Avoid mixing drugs or be cautious if you do mix drugs.
Mixing drugs with other drugs or with alcohol can increase the likelihood of an accidental overdose. Some drug combinations are more deadly than others.
4. Sign Up For Drug Alerts
A Provincial Drug Alert System has been established, allowing the Ministry of Health to issue alerts based on information provided from partner organizations such as the Saskatchewan Coroners Service, Regina and Saskatoon Fire Services and drug checking sites in Regina and Saskatoon.
Alerts are issued when partners report one or more of the following situations to the Ministry of Health:
- more than expected number of individuals seen by paramedic, or in hospital, with an overdose over a short period of time;
- multiple severe outcomes (ICU admissions, deaths) over a short period of time;
- multiple overdoses in persons who use or live in the same area or location or who report use of a common substance;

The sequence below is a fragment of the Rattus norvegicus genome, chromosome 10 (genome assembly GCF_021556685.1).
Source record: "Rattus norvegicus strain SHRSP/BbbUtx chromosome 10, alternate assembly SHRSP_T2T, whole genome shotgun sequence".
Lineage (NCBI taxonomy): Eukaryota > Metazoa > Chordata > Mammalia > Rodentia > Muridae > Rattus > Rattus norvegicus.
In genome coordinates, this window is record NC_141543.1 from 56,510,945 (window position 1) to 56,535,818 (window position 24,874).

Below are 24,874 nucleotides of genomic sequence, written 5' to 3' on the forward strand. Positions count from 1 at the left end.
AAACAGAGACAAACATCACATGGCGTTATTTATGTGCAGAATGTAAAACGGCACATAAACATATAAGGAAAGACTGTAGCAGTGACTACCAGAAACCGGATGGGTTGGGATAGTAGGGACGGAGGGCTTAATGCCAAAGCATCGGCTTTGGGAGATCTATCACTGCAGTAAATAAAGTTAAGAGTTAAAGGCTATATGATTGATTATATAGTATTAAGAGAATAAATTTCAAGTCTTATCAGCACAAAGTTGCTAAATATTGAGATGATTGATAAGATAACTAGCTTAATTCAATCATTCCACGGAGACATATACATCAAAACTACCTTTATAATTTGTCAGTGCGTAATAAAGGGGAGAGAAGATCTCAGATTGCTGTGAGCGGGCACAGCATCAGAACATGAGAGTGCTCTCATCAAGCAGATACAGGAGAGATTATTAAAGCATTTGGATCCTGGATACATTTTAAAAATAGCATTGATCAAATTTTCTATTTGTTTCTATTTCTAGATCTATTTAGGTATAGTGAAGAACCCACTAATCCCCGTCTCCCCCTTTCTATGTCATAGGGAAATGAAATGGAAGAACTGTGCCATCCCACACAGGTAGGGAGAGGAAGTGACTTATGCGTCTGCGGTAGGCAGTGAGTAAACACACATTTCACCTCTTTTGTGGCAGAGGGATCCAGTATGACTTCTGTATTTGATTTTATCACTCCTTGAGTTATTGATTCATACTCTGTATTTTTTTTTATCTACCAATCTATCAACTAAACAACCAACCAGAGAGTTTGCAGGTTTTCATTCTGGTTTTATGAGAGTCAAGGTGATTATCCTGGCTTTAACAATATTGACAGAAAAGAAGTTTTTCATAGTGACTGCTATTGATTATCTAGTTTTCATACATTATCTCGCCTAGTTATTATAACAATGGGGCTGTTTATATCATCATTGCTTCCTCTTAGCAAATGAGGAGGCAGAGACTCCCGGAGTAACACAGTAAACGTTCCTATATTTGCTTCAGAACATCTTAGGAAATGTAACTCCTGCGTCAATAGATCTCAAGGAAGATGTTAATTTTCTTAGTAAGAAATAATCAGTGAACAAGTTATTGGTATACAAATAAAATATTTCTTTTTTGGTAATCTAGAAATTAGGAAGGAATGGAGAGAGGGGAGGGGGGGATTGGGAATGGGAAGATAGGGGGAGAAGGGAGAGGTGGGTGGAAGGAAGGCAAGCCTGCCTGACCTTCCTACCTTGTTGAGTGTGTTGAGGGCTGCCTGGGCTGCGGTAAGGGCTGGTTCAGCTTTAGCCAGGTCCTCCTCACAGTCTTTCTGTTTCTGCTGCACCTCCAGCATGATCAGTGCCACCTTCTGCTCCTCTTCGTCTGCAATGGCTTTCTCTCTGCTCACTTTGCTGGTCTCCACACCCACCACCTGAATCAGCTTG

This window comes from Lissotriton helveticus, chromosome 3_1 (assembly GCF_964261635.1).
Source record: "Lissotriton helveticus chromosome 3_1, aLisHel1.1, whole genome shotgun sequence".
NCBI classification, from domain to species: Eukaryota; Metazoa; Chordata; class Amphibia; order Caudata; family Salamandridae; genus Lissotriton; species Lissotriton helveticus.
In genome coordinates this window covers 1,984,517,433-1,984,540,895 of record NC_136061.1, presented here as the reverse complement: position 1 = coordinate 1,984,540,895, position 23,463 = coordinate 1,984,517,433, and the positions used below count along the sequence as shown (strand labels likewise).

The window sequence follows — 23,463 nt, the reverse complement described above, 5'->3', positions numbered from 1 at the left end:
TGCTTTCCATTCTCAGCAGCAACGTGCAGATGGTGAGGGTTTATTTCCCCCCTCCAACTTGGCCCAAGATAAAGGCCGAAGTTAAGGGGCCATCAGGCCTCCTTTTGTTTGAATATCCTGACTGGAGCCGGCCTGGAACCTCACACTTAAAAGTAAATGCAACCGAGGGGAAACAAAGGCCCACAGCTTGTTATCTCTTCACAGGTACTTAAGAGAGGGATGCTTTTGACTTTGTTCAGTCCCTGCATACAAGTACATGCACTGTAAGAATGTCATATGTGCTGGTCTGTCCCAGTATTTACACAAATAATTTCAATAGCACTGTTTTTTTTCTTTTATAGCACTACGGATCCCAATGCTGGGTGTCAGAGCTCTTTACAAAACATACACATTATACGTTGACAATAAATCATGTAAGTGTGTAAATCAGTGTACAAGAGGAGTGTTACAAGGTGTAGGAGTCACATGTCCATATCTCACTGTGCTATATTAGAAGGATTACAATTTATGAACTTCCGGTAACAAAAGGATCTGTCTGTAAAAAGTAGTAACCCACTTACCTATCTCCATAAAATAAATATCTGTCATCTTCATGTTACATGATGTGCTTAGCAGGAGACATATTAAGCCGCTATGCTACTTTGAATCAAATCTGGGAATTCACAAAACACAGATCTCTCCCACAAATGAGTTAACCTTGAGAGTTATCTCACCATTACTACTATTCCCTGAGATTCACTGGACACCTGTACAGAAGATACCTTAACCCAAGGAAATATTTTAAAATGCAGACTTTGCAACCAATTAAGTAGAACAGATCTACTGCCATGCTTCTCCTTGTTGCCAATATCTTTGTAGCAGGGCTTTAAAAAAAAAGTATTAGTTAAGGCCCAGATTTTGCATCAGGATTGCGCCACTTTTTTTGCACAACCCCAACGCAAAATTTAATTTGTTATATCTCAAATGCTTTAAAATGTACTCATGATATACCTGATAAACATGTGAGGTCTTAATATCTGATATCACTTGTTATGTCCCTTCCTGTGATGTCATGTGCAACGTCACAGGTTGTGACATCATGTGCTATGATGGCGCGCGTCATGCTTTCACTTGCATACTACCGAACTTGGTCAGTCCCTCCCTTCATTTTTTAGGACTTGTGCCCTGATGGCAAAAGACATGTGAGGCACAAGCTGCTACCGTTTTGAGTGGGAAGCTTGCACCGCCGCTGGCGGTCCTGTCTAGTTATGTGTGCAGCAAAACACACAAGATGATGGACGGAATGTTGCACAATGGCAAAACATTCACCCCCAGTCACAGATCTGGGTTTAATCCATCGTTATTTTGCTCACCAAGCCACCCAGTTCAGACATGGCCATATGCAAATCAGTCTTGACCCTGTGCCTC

- overdoses that are difficult to reverse with naloxone; and
- concerning substances in circulation that have the potential to cause harm or death.
Signup information is available on the Drug Alerts webpage or text JOIN to 1-833-35-B-SAFE (352-7233).
5. Learn about the Good Samaritan Act
If you think someone is overdosing, call 911 immediately. Naloxone is only a temporary solution and will not work on all overdoses. The person overdosing will need medical attention and every minute counts.
The federal Good Samaritan Drug Overdose Act provides legal protections for individuals who seek emergency help during an overdose or who witness an overdose.